Going Green In Your Wardrobe..What Do You Think?

While browsing the news online this morning, this article caught my eye.  Now I know that fashion is very much a throw  away business, the number of hardly worn clothing in second hand shops is testament to this, but do we really need fancy fabrics to green up fashion.  Isn't it just a matter of buying quality and not quantity and recycling or repurposing what we know longer need.  In our grandparents day weren't most fabrics derived from compostable materials like wool and cotton?

I consider myself a green fashion follower.  I am not a slave to fashion.  Each year I replenish my wardrobe.  2011 this was mostly me made and hopefully 2012 it will be nearly all me made.  Although on the outside making something oneself does not seem very green, I do wonder.  I find it harder to part with items of clothing I have created and also because of the time taken to make something as opposed to buy something, I tend to accumulate less.  I also find items I make fit better than rtw so I don't tire of them as quickly.  Another thing I have noticed over the past year, is I tend to spend less time in the shops.  Whether that is because of the earthquake or because I now make most of my own clothing, I no longer have the desire to window shop and therefore don't impulse buy.  For some reason I don't impulse buy when I sew.  I think that because of the effort required to sew something, I take more time in the planning.  Does all of this make me more environmentally friendly....I think so.

I never throw wearable clothing items in the rubbish.  I always recycle.  Anything with value will get sold.  Some of my children's clothing gets passed down to family, some gets re purposed and the remainder of the discarded clothing from my home goes in those clothing bins that are on street corners.  I also make a point of buying quality.  I learnt a long time ago with my kids, that buying cheap footwear especially is false economy.  My kids could wear out a cheap pear of sneakers in a couple of weeks yet if I bought quality, I could get away with 4 pairs each a year.  It is all about life cycle costing.  I apply this theory to clothing for my boys as well.  My youngest son is not particularly fond of wearing his older brothers cast offs but because I buy quality for my oldest son, most of those cast offs are in near new condition.  Does all of this make me more environmentally friendly.....I think so!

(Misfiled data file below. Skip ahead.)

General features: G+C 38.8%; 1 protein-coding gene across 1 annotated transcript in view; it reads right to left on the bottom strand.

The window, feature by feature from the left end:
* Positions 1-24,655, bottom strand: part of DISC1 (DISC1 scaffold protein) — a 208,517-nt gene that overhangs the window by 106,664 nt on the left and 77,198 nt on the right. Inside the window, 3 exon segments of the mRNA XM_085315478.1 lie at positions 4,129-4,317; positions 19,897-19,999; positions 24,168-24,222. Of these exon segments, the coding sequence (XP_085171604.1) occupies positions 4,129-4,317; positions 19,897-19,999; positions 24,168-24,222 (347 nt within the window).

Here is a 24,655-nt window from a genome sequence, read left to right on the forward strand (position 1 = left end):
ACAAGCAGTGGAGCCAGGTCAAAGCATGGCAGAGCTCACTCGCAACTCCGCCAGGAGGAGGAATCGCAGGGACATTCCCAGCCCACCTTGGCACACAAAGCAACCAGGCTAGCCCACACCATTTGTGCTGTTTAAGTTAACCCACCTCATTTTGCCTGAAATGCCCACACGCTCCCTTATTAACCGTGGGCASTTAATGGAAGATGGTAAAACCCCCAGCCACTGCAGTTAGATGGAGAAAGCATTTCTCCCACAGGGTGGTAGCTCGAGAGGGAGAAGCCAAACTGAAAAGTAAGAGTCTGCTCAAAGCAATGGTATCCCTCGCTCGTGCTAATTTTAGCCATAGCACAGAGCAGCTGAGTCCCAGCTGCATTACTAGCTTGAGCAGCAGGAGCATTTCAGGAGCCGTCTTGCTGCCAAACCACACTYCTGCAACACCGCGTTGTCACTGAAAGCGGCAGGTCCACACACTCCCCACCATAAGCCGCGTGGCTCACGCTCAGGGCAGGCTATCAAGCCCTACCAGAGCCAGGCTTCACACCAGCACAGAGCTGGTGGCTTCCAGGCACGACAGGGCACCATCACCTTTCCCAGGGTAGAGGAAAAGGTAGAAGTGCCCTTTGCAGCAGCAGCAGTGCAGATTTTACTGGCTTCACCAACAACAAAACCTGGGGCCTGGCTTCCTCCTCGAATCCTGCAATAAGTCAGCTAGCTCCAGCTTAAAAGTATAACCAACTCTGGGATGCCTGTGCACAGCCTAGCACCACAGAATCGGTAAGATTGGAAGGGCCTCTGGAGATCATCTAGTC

1. You are absolutely spot on - quality, particularly with kidswear is important. Every year we do the 'Clarkes' shoe buying as opposed to the cheap and nasty school shoes. And the old Life Line bins get a good workout from us. But I do have a massive pile of 'disused' clothing that I just can't part with. Don't know why not, but with me it will stay - on the 'one day' pile...

  2. I'm sure all of us who are into sewing share these same principles. Since we know firsthand the effort and care that go into making a garment we have a much higher appreciation of our clothing than a person that just goes and stocks up big on cheap "made in China" rubbish.

  3. I agree with what you say - sewing does slow down the process of acquisition and also I think more about what I need not just what I want. I also try to use fabrics from the op shop and re-use buttons and zips etc.


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